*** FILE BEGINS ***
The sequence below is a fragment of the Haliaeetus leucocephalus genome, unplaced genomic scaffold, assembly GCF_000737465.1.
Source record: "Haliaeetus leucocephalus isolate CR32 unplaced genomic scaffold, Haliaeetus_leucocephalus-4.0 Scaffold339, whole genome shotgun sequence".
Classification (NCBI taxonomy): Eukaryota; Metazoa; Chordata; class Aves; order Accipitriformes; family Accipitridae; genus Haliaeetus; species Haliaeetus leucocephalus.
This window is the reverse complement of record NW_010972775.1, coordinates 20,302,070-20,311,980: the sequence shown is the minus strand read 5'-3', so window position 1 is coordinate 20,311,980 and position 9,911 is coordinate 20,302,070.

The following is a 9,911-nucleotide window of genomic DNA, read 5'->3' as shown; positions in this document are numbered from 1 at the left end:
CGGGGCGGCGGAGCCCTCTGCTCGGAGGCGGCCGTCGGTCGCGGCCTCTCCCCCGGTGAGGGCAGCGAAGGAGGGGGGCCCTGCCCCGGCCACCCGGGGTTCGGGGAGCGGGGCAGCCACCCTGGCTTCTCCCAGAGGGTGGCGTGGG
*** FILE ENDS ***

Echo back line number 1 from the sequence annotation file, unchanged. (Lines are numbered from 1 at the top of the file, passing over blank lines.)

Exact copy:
The sequence below is a fragment of the Haliaeetus leucocephalus genome, unplaced genomic scaffold, assembly GCF_000737465.1.